I, Anna review

A slice of modern London noir is served up in writer/director Barnaby Southcombe’s debut.

His real-life mum, Charlotte Rampling, stars as a lonely, middle-aged divorcee who becomes chief suspect in a murder investigation led by a jaded police inspector (Gabriel Byrne).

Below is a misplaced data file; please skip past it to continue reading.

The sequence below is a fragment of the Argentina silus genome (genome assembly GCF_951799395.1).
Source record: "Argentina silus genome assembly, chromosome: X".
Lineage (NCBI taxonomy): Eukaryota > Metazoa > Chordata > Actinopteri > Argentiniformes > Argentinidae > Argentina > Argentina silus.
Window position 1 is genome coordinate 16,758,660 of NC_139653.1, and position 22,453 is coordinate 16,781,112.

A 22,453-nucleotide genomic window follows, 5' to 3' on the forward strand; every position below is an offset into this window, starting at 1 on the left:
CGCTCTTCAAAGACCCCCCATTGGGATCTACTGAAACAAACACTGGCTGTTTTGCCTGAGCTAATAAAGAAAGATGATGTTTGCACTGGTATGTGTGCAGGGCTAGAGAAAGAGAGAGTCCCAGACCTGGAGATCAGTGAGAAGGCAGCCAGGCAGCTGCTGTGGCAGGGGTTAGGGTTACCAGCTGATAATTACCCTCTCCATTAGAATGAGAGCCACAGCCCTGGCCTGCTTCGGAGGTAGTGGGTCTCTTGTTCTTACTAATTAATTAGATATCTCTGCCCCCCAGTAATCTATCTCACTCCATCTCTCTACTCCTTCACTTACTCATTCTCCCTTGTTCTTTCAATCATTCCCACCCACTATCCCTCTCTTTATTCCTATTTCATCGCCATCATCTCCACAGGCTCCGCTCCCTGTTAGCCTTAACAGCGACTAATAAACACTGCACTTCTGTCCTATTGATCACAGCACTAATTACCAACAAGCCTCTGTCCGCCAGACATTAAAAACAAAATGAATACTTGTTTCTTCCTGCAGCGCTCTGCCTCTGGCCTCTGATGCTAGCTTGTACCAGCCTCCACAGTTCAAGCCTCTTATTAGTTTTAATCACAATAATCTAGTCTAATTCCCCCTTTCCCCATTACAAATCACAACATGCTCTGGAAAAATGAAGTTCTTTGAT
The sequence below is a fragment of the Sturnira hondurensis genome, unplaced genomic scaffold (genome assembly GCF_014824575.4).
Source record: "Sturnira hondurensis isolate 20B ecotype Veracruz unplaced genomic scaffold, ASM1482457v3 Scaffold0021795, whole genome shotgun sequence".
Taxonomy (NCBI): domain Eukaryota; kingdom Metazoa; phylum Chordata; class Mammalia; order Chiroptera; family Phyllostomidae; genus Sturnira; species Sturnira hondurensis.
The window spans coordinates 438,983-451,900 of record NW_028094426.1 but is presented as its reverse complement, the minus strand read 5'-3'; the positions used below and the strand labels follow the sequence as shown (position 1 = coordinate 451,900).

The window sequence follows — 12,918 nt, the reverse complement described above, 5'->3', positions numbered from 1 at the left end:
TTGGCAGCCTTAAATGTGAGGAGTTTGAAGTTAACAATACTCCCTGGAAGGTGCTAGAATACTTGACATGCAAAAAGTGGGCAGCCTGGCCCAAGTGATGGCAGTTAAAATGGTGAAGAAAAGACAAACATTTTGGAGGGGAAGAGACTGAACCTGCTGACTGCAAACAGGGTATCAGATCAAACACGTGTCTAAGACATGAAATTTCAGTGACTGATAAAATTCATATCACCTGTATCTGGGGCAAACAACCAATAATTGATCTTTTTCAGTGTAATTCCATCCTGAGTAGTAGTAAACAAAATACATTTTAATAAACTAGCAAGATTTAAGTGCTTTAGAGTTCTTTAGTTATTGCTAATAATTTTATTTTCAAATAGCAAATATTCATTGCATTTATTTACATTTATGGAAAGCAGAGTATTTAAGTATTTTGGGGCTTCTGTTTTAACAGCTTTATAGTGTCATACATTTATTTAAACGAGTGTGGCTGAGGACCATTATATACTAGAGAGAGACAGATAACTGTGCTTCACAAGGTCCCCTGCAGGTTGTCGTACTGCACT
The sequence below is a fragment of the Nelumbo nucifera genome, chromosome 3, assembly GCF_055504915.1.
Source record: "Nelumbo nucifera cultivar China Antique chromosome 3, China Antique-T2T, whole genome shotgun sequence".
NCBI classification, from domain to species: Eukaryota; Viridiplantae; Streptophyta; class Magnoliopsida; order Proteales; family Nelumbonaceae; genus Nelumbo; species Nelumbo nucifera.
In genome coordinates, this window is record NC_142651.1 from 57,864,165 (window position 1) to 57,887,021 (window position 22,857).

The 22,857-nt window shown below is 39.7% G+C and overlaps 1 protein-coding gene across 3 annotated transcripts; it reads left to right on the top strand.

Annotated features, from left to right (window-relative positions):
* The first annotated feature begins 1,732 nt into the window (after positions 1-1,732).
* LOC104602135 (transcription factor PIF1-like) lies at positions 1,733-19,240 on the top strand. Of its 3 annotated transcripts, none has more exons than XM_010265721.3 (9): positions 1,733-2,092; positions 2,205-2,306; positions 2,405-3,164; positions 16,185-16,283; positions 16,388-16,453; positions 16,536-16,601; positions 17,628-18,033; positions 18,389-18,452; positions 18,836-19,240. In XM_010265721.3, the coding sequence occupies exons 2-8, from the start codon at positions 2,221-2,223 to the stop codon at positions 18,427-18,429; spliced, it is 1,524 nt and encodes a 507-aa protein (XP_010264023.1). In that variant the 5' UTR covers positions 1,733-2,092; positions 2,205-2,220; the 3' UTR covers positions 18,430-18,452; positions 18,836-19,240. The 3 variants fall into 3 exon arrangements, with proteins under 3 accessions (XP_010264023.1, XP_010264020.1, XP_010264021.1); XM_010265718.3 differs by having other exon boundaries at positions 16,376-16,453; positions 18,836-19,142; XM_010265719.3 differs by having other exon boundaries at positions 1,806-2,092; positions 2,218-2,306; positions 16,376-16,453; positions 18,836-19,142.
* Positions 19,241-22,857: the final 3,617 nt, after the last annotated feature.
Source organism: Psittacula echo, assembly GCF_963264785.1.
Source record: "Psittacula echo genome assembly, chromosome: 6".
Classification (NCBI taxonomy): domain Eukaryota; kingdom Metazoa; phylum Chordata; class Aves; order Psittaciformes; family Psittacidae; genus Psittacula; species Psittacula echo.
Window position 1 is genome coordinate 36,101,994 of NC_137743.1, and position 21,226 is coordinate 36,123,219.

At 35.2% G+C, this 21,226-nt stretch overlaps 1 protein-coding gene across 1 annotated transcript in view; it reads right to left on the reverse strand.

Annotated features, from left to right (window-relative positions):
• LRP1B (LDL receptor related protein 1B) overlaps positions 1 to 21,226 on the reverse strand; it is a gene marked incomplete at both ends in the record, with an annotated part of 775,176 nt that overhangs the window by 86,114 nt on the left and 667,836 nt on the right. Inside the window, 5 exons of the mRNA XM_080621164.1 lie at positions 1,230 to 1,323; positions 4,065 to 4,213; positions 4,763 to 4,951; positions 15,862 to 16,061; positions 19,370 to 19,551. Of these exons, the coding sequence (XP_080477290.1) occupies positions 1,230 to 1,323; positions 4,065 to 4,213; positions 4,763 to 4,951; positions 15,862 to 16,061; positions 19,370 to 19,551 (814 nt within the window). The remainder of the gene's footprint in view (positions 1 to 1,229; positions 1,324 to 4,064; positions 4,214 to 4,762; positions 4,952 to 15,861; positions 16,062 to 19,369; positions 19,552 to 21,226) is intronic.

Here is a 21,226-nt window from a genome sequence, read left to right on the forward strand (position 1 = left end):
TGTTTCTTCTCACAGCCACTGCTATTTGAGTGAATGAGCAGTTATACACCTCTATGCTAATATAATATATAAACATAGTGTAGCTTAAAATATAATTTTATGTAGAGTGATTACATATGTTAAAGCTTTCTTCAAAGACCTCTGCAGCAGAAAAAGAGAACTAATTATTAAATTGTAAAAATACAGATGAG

The flashback-laden story lacks plausibility and relies on familiar generic devices (exhibit A: the amnesiac femme fatale).

Yet the acting’s shrewdly understated and the mood evocatively downbeat, thanks to the muted palette, the brutalist Barbican architecture and Richard Hawley’s melancholic songs.


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